Consumers are abandoning goods in favour of experiences, and luxury brands must adapt urgently to this new order, writes Lucia van der Post
For many years the biggest challenge facing those engaged in the luxury goods industry was how to keep the aura of exclusivity surrounding their products (essential if they wanted to keep the prices and the status high), when in fact they needed to sell more and more of them if they were to go on growing. What nobody then seemed to contemplate was that there might come a time when selling more and more products to more and more people was no longer an option, a time when customers might begin to spend
their money differently.
Today, this is what is furrowing the brows of those whose job it is to keep the tills ringing. What we see everywhere is that customers’ desire for yet more stuff is waning. The devastation of the high street isn’t only caused by competition from online retailers – the signs are that many a wardrobe is full, many a house fully furnished and many an appetite for shopping sated. And the trend isn’t just limited to the buyers of fancy labels – both Next and Ikea have admitted that they see the move from stuff to experiences as a serious long-term trend, forcing them to reassess their future plans.
Simply put, people are buying less but doing more. Money that once used to be spent on objects now finds its way into health, exercise, learning, transformational experiences, travel, eating out, going to the theatre. Peter Tullin, co-founder of CultureLabel, a website devoted to selling products with cultural or artistic significance, spotted the trend in the early 2000s when he noticed that more people visited Olafur Eliasson’s Weather Project (right) on its last day at Tate Modern than shopped at Bluewater shopping centre. And James Wallman, the author of Stuffocation: Living More with Less, points out that social media is having an effect, too. The Instagram generation sees kudos in doing things, visiting exotic places, having rare experiences. Anybody can post a picture of a new handbag, but not everybody has done handstands in Nepal, canoed up the Amazon, learned how to paint from a renowned artist or how to prepare sushi from a Japanese master.
All this explains why companies such as Bulgari, Armani, Gucci and LVMH are now expanding into the world of ‘hospitality’. LVMH, for instance, recently spent $3.2 billion buying up Belmond Ltd, a company that owns 46 top-end hotels (among them Rio de Janeiro’s Copacabana Palace and Cusco’s divine Monasterio), as well as a host of restaurants, trains (the Venice Simplon Orient-Express) and river cruising ships. These, of course, don’t sell objets but experiences.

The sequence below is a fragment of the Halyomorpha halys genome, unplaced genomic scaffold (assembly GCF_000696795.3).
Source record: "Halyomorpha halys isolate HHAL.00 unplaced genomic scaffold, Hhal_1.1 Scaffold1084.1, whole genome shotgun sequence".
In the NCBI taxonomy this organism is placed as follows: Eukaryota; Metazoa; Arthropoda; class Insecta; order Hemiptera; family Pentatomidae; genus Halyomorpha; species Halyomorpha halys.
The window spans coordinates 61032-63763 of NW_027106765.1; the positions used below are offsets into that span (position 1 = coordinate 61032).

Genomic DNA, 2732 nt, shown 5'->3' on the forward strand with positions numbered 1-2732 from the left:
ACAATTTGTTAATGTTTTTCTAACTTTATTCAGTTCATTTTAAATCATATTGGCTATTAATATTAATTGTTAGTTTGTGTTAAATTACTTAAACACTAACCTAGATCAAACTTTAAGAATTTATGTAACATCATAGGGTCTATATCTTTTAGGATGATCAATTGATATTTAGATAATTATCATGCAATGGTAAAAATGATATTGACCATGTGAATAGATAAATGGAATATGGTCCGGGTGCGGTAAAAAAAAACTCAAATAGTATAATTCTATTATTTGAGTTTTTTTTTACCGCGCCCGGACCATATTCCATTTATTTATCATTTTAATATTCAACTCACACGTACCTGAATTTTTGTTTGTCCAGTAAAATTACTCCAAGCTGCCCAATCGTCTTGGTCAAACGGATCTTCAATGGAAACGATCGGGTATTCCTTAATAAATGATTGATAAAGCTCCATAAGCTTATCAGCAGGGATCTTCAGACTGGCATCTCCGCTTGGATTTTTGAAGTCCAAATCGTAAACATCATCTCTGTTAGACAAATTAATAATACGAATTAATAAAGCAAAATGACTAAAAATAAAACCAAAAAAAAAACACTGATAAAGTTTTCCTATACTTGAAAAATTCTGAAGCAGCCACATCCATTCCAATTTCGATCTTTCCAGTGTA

Belmond is merely LVMH’s latest acquisition in this arena. Way back in 2006 it saw the way the wind was blowing and launched the first of its Cheval Blanc luxury hotels in the very glam ski resort of Courchevel. There are now Cheval Blanc hotels in St Barts, Saint-Tropez and the Maldives, and there’ll soon be two more, in Paris and London. Add to this its Bulgari hotels, which came into LVMH in 2011 as part of its €4.3 billion purchase of the Bulgari group, and it looks as if LVMH is aiming to be as considerable a player in the field of ‘hospitality’ as it has been in the more conventional luxury goods arena.
Meanwhile, the hotel groups have observed that visitors these days want more than posh grub and a comfortable place to lay their heads at night. They want to have transformational experiences, which accounts for the fact that all the grand hotels no longer just talk about their interior-designed rooms and their fine gardens and superior service. A spa is a sine qua non, but they also lay on art tours and immersive experiences exploring indigenous cultures, while their chefs reveal some of their gastronomic techniques to those who want to learn, and links with local opera houses and museums are nurtured.
Very often, brands see a synergy between the things they sell and fine experiences which is what led Dom Perignon to offer some of its top customers a chance to eat at Ferran Adrià’s El Bulli just before it closed – an experience that was a one-off. It’s why the Belmond Cadogan Hotel linked up with Walpole (the organisation to which 200 of Britain’s top brands belong) and the London Philharmonic to have a workshop where Walpole members could, as the invitation put it, ‘explore the creative musical potential that exists within us all’.
Now that desires and spending habits have changed irrevocably, prizes will only go to the brands that move fast and intuit what these picky millennials are looking for.
Photo credit: Sputnik mi amor_ @Flickr
This article first appeared in issue 69 of Spear’s magazine, available on newsstands now. Click here to buy and subscribe.